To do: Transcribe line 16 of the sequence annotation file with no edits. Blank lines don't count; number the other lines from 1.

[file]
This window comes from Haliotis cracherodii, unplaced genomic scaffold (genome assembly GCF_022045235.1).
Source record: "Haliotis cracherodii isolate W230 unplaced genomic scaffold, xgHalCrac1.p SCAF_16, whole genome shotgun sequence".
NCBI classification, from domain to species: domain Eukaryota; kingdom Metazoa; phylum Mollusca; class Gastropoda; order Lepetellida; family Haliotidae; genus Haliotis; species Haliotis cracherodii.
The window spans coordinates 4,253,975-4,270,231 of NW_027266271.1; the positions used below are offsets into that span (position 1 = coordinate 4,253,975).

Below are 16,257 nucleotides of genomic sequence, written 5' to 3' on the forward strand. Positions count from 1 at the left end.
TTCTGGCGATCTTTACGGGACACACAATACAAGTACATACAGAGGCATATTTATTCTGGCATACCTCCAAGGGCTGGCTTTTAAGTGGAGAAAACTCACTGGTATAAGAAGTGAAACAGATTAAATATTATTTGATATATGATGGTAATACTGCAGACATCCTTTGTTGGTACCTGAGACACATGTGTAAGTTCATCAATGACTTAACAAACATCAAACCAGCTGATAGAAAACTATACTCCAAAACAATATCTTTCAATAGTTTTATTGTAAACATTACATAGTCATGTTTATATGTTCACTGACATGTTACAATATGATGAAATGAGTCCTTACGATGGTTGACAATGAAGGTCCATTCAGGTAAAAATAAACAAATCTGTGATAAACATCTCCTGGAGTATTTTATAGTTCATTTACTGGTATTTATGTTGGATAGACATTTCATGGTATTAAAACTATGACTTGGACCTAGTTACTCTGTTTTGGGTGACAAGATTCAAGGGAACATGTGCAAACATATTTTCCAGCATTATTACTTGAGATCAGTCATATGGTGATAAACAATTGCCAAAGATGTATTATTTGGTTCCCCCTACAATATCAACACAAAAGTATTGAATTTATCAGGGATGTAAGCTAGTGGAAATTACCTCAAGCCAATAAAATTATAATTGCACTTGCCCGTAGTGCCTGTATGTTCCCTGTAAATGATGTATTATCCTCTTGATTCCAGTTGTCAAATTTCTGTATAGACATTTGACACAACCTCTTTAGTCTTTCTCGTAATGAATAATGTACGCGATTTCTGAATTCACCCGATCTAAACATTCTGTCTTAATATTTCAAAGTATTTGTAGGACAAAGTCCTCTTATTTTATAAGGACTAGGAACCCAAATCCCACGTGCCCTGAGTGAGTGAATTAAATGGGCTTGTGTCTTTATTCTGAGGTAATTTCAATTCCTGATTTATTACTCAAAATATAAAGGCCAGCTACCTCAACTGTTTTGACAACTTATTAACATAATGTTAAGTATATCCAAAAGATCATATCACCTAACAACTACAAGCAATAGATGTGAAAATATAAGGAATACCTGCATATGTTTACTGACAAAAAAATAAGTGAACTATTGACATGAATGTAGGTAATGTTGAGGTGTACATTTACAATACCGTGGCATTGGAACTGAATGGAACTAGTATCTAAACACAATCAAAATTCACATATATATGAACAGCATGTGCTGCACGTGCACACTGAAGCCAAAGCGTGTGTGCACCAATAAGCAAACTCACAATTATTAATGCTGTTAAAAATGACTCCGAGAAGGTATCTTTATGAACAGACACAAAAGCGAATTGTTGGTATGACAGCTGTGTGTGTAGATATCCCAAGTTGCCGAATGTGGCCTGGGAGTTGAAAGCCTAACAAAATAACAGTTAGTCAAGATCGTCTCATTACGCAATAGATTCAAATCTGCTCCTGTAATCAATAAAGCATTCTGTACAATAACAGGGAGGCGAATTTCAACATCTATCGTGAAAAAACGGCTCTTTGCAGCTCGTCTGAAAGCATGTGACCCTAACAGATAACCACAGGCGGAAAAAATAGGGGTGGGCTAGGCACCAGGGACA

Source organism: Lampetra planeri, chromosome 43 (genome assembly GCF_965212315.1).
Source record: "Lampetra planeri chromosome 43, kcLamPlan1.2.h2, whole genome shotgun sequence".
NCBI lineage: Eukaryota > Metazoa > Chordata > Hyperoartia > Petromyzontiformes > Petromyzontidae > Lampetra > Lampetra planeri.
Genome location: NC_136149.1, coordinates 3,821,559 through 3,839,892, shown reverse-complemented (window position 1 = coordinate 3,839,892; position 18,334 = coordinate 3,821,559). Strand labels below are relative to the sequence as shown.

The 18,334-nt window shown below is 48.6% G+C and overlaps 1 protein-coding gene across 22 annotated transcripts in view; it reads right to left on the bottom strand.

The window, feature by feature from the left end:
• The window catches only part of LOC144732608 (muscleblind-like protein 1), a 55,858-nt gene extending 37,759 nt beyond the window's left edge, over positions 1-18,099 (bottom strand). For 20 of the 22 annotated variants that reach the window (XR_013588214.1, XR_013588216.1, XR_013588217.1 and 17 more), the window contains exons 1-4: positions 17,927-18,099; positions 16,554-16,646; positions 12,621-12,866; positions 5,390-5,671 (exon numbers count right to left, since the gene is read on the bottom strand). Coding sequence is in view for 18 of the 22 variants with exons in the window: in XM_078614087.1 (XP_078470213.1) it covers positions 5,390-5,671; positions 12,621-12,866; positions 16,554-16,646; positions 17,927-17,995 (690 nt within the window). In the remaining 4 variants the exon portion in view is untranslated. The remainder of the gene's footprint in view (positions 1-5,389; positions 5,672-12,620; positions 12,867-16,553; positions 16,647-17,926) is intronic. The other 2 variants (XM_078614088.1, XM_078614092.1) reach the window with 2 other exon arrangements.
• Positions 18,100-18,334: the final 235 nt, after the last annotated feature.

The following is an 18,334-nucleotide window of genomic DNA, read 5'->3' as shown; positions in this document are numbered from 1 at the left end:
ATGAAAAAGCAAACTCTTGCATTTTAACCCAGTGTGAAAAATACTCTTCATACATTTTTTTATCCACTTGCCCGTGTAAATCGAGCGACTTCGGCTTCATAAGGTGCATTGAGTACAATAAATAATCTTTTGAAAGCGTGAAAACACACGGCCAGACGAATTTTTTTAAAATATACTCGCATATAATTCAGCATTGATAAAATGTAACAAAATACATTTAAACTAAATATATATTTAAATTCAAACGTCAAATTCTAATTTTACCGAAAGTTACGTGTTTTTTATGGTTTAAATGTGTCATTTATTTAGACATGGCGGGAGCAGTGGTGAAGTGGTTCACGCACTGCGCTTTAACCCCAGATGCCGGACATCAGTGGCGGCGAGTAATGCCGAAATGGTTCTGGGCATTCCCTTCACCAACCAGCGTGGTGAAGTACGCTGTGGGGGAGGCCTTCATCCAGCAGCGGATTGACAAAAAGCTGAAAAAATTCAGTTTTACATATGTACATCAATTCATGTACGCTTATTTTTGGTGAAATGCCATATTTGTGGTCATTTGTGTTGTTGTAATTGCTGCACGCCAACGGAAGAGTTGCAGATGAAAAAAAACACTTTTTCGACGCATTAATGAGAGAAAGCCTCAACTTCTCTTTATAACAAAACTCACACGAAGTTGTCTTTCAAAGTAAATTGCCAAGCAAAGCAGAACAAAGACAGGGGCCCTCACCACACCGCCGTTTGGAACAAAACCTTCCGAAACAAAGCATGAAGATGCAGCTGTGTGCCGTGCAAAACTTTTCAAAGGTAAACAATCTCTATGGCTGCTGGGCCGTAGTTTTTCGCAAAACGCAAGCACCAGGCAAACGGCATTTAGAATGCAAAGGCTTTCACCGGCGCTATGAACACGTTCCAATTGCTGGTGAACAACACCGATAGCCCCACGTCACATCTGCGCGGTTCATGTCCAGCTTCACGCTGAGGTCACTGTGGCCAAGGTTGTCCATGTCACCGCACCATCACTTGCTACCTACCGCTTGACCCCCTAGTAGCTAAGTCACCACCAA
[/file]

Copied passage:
ATGAAAAAGCAAACTCTTGCATTTTAACCCAGTGTGAAAAATACTCTTCATACATTTTTTTATCCACTTGCCCGTGTAAATCGAGCGACTTCGGCTTCATAAGGTGCATTGAGTACAATAAATAATCTTTTGAAAGCGTGAAAACACACGGCCAGACGAATTTTTTTAAAATATACTCGCATATAATTCAGCATTGATAAAATGTAACAAAATACATTTAAACTAAATATATATTTAAATTCAAACGTCAAATTCTAATTTTACCGAAAGTTACGTGTTTTTTATGGTTTAAATGTGTCATTTATTTAGACATGGCGGGAGCAGTGGTGAAGTGGTTCACGCACTGCGCTTTAACCCCAGATGCCGGACATCAGTGGCGGCGAGTAATGCCGAAATGGTTCTGGGCATTCCCTTCACCAACCAGCGTGGTGAAGTACGCTGTGGGGGAGGCCTTCATCCAGCAGCGGATTGACAAAAAGCTGAAAAAATTCAGTTTTACATATGTACATCAATTCATGTACGCTTATTTTTGGTGAAATGCCATATTTGTGGTCATTTGTGTTGTTGTAATTGCTGCACGCCAACGGAAGAGTTGCAGATGAAAAAAAACACTTTTTCGACGCATTAATGAGAGAAAGCCTCAACTTCTCTTTATAACAAAACTCACACGAAGTTGTCTTTCAAAGTAAATTGCCAAGCAAAGCAGAACAAAGACAGGGGCCCTCACCACACCGCCGTTTGGAACAAAACCTTCCGAAACAAAGCATGAAGATGCAGCTGTGTGCCGTGCAAAACTTTTCAAAGGTAAACAATCTCTATGGCTGCTGGGCCGTAGTTTTTCGCAAAACGCAAGCACCAGGCAAACGGCATTTAGAATGCAAAGGCTTTCACCGGCGCTATGAACACGTTCCAATTGCTGGTGAACAACACCGATAGCCCCACGTCACATCTGCGCGGTTCATGTCCAGCTTCACGCTGAGGTCACTGTGGCCAAGGTTGTCCATGTCACCGCACCATCACTTGCTACCTACCGCTTGACCCCCTAGTAGCTAAGTCACCACCAA